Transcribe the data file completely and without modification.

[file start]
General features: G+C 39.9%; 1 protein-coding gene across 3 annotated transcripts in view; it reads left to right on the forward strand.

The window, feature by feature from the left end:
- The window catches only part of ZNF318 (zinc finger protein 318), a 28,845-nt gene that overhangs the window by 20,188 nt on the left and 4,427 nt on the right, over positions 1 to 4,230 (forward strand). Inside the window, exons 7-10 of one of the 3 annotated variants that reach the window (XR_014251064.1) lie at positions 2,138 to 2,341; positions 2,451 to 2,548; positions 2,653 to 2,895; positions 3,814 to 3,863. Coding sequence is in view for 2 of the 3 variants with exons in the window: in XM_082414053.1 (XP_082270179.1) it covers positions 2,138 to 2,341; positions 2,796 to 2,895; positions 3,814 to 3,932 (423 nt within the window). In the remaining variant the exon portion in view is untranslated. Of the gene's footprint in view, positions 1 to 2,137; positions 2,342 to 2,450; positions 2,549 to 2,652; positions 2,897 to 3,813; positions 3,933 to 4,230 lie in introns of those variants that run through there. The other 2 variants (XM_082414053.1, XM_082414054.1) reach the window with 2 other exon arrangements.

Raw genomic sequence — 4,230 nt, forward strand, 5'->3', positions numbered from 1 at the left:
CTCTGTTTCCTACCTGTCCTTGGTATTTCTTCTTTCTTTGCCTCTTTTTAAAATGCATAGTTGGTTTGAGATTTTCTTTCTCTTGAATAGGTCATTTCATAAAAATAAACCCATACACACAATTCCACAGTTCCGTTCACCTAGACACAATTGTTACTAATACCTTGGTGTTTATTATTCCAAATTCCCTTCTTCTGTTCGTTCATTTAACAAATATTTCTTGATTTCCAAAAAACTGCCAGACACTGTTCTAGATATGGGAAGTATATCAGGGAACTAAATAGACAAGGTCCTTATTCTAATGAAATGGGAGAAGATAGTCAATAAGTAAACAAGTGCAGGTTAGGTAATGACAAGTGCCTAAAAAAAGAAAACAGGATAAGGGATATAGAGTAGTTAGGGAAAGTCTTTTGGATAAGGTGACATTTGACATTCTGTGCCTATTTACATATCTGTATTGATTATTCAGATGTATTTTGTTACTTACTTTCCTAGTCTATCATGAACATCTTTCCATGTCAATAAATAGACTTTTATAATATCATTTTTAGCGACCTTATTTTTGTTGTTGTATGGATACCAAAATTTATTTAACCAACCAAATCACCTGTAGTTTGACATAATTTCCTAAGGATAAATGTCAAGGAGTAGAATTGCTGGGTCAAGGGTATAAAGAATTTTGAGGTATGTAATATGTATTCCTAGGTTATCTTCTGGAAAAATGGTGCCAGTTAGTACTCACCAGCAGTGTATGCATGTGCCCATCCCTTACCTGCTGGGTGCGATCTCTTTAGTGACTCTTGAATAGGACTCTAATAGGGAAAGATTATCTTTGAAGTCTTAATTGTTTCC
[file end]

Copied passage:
General features: G+C 39.9%; 1 protein-coding gene across 3 annotated transcripts in view; it reads left to right on the forward strand.

The window, feature by feature from the left end:
- The window catches only part of ZNF318 (zinc finger protein 318), a 28,845-nt gene that overhangs the window by 20,188 nt on the left and 4,427 nt on the right, over positions 1 to 4,230 (forward strand). Inside the window, exons 7-10 of one of the 3 annotated variants that reach the window (XR_014251064.1) lie at positions 2,138 to 2,341; positions 2,451 to 2,548; positions 2,653 to 2,895; positions 3,814 to 3,863. Coding sequence is in view for 2 of the 3 variants with exons in the window: in XM_082414053.1 (XP_082270179.1) it covers positions 2,138 to 2,341; positions 2,796 to 2,895; positions 3,814 to 3,932 (423 nt within the window). In the remaining variant the exon portion in view is untranslated. Of the gene's footprint in view, positions 1 to 2,137; positions 2,342 to 2,450; positions 2,549 to 2,652; positions 2,897 to 3,813; positions 3,933 to 4,230 lie in introns of those variants that run through there. The other 2 variants (XM_082414053.1, XM_082414054.1) reach the window with 2 other exon arrangements.

Raw genomic sequence — 4,230 nt, forward strand, 5'->3', positions numbered from 1 at the left:
CTCTGTTTCCTACCTGTCCTTGGTATTTCTTCTTTCTTTGCCTCTTTTTAAAATGCATAGTTGGTTTGAGATTTTCTTTCTCTTGAATAGGTCATTTCATAAAAATAAACCCATACACACAATTCCACAGTTCCGTTCACCTAGACACAATTGTTACTAATACCTTGGTGTTTATTATTCCAAATTCCCTTCTTCTGTTCGTTCATTTAACAAATATTTCTTGATTTCCAAAAAACTGCCAGACACTGTTCTAGATATGGGAAGTATATCAGGGAACTAAATAGACAAGGTCCTTATTCTAATGAAATGGGAGAAGATAGTCAATAAGTAAACAAGTGCAGGTTAGGTAATGACAAGTGCCTAAAAAAAGAAAACAGGATAAGGGATATAGAGTAGTTAGGGAAAGTCTTTTGGATAAGGTGACATTTGACATTCTGTGCCTATTTACATATCTGTATTGATTATTCAGATGTATTTTGTTACTTACTTTCCTAGTCTATCATGAACATCTTTCCATGTCAATAAATAGACTTTTATAATATCATTTTTAGCGACCTTATTTTTGTTGTTGTATGGATACCAAAATTTATTTAACCAACCAAATCACCTGTAGTTTGACATAATTTCCTAAGGATAAATGTCAAGGAGTAGAATTGCTGGGTCAAGGGTATAAAGAATTTTGAGGTATGTAATATGTATTCCTAGGTTATCTTCTGGAAAAATGGTGCCAGTTAGTACTCACCAGCAGTGTATGCATGTGCCCATCCCTTACCTGCTGGGTGCGATCTCTTTAGTGACTCTTGAATAGGACTCTAATAGGGAAAGATTATCTTTGAAGTCTTAATTGTTTCC